Becoming a leader of a team or an organization isn’t something you simply wake up and do. It’s an evolution. It starts with “leading” yourself and driving yourself to make an impact toward a mission – toward something bigger than yourself. It takes relentless focus and passion.
I’ve learned a lot of lessons over the years – sometimes by doing it right, sometimes by doing it wrong. Here are three that I keep coming back to.
1. Don't obsess over your last shot
“Fail fast” is a phrase you hear a lot in tech. You will fail often – my list of failures far exceeds my list of successes. But when you miss a shot, don’t dwell on it. Obsessing about the last shot is not what champions do. They iterate quickly. They practice. And they define success as the team winning.
Piyush Gupta, CEO of DBS Group, told me recently, “You’ve got to create an environment where it’s okay to take some risks, it’s okay to experiment. You do not have to be worried that you’re going to lose your bonus or lose your job because something got screwed up.”
At DataStax, we use data and instincts to make thoughtful decisions quickly. Then we let new data help us iterate along the way. The fear of failure should never get in the way of execution.
2. Balance patience and impatience
Some research has found that impatient leaders are more effective than patient leaders. They are better innovators, motivators, and champions of change. On the other hand, leaders with patience are better at building and maintaining relationships, which is another crucial part of being a successful leader.
[ Want more advice on fostering a stronger culture? Read IT leadership: 3 ways to enable continuous improvement. ]
I recently spoke with Aref Matin, CTO at John Wiley & Sons, who said that transforming a business can be a lot harder from a process and people perspective than it is to modernize technology. Aref, like many leaders, had to learn when to be patient, especially because different people evolve in their roles at different paces.
“We just need to be patient, more than I have liked in the past, in some cases. But it’s been worth the effort because once you look at the transformational changes that come about, it’s like a beautiful painting,” he said. “Everything comes together quite nicely, technology parts are working, processes are modified and optimized, users are much happier.”
Our lives, both work and personal, are a balance of patience and impatience. I spend time each morning thinking about the forest (big picture), instead of the trees (Slack, email). This helps me figure out what’s going well, what needs improvement, and where to take immediate action.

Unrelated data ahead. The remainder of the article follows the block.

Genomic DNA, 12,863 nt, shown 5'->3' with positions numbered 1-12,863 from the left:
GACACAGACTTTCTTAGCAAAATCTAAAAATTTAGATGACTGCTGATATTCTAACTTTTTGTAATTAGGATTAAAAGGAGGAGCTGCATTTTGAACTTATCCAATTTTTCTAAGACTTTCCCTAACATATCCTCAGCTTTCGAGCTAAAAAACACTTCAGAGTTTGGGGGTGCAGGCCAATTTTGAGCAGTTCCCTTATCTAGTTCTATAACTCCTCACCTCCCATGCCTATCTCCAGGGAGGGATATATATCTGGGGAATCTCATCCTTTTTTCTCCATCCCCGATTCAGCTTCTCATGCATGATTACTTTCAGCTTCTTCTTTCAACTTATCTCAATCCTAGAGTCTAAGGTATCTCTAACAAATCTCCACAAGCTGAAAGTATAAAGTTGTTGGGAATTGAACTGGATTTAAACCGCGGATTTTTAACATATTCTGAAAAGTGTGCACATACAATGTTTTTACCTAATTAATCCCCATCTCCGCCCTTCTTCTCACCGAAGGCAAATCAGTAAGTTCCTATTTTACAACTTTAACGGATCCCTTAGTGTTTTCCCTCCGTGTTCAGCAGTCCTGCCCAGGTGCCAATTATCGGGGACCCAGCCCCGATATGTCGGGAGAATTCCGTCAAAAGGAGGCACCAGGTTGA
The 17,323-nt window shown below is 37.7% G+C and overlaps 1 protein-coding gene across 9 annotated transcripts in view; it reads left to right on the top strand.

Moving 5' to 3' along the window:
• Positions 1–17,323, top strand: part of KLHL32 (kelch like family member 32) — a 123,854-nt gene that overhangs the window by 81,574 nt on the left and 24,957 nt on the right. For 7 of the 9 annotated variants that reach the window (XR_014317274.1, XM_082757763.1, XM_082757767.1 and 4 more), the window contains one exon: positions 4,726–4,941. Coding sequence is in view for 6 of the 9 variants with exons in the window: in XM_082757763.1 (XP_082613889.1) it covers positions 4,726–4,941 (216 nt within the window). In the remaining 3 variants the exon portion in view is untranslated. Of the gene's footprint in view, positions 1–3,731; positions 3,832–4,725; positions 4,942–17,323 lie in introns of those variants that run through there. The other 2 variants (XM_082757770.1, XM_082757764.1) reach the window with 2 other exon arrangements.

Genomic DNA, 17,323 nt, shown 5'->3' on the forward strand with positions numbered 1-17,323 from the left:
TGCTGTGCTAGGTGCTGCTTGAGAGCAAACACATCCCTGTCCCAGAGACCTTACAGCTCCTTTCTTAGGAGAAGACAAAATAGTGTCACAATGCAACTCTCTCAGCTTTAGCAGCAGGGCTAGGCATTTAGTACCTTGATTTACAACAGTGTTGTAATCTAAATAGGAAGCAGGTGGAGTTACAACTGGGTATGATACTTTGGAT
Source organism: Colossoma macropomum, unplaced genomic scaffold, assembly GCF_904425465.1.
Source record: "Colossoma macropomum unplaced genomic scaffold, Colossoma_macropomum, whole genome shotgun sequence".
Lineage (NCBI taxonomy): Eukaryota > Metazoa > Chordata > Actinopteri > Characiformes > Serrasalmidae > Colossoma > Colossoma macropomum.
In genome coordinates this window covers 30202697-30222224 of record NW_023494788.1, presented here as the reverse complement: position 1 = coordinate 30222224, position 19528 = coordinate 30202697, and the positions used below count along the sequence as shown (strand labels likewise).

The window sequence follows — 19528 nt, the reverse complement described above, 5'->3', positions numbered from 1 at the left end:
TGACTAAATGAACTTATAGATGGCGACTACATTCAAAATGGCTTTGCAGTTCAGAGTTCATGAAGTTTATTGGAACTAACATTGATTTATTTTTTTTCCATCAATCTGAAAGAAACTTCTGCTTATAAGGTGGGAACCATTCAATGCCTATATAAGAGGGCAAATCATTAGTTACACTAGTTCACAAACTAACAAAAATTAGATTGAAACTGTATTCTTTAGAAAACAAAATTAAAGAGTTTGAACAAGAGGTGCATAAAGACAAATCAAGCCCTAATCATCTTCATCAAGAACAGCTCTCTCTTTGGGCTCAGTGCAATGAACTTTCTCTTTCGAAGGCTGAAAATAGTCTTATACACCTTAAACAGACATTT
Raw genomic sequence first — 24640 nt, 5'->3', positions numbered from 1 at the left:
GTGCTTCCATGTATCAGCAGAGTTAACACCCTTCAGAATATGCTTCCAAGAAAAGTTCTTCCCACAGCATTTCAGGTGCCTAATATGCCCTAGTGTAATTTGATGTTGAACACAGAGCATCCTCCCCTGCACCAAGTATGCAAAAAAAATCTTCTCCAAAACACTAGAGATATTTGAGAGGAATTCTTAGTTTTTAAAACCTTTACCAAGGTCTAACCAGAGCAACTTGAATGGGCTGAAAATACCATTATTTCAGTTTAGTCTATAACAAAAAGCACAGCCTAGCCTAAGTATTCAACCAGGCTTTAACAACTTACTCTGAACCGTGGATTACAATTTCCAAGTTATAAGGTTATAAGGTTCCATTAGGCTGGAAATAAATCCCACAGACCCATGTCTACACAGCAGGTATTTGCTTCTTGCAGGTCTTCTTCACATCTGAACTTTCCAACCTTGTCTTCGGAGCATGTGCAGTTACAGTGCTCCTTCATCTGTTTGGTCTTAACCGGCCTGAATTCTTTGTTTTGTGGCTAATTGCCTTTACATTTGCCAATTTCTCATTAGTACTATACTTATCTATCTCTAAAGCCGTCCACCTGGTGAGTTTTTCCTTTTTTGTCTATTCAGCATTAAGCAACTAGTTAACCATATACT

At the end of the day, priorities are driven by addressing and serving the needs of your customers.
3. Master the no-look pass
A big part of leadership is bringing together a diverse set of people to work together on the mission and ultimately win.
In most team sports (can you tell I like sports?), it’s no different: It usually comes down to one player giving another team member the opportunity to score. The same can be applied in the workplace. One of the keys to winning is perfecting the “no-look pass.”
Here’s how to do it:
- Hire world-class leaders that know how to play their positions really well. World-class doesn’t require having many years of experience. You can be phenomenal at what you do with just three years of experience.
- Practice together – a lot. You should know everyone’s strengths and developmental areas, and how to make the most of them.
- Define success by the team winning. It’s not about the individual player stats, it’s all about winning as a team.
The “no-look pass” is something I talk about a lot. Sometimes we do it well, sometimes we don’t – but we’re always learning. We are focused on mastering our style of play, not anybody else’s. The faster you perfect your game, the more successful the company and the mission will be.
The road to transformational leadership requires personal connection to a mission, deep commitment to change, a lot of failure, some patience (and impatience), and teamwork. No two paths are the same and no two leaders are the same. But I truly believe we can all learn from each other.
[ Are you telling the right story? Learn when it's time to try a new approach: 4 styles of decision-making: A leader’s guide ]
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